The weekly Trapiche farmer's market has been a key fixture in the diary and highlight of the week in the Axarquía for longer than some expats can even remember.
Every Tuesday morning foreign and Spanish traders, companies and charities set up stall at the Jardines del Trapiche function rooms and gardens, knowing that they will attract a good crowd of regulars, tourists and second-home owners.
Anita Jordan has been running the market in Trapiche since 2007 and took over from her friend Linda Davis, who set up the first one in Cártama in 2002.
After problems in Cártama, successive alternatives were found in Puente Don Manuel and Periana. In 2007, Anita managed to agree with the owners of Jardines del Trapiche to hold the weekly event there.
Anita, 56, who has been in Spain for 19 years, confesses that she "never thought for one minute" that she would find herself running a market here.
When she's not organising that, she also cooks fish and chips on a Friday night and does the Sunday carvery at La Tavola restaurant in Coín. "I never imagined I'd be doing fish and chip suppers and a carvery either," she laughs, adding "I'm a vegetarian."
Like everywhere, the Covid-19 pandemic has hit the market hard, with many stallholders worried about the virus and deciding not to have a stall for the time being.
Anita started with 12 stalls in 2007 and that soon became 18. By 2019 she explains that before Covid they could have up to 70. In terms of visitors, she admits that she has "no idea" how many people come through, but that "it's normally a lot".
Like other markets, it had to close for the first lockdown last spring and then in November it wasn't worth opening just for people from Vélez-Málaga. "We couldn't keep it going just for people from Vélez-Málaga. A lot of the stallholders and customers come from further afield. People come from all across the province," Anita explains.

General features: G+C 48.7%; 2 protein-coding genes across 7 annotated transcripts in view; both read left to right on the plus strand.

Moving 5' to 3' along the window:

Anita is confident things will pick up again though and explains that, for most traders, the market, which keeps going all year round (apart from the forced closures in 2020), is their livelihood. "I have had people begging me to keep it going since the start of Covid," she admits.
Anita has ensured that traders and customers alike adhere to Covid-19 protocols; everyone must wear a mask at all times and use hand sanitiser before they enter. She's even roped her mum, Diane, into coming along with her, putting her in charge of dispensing the hydroalcoholic gel at the gates.
There's an outdoor and indoor area, cafeteria and gardens, as well as ample parking.
"It's a friendly market and very international," says Anita, adding that among the current stall holders there are Britons, Germans, French, Italians, Irish and Peruvians. Customers, she says, come from all over Europe and beyond and, even on a cold January morning in the midst of a health pandemic, it's easy to identify a range of native English accents and European languages.
There are stalls selling everything from organic vegetables to books, secondhand and new clothes, prepared food, photography, art and crafts and natural cosmetics. Some of the local charities are regulars and insurance companies, estate agents and other businesses also attend.
Despite the early starts - she gets up at 4.30am and drives from her home in Cártama to be at Trapiche by 7.15 - Anita says she loves running the market "most of the time" and that it's worth keeping going despite the problems caused by Covid-19. "As long as people keep coming I will carry on," she concludes.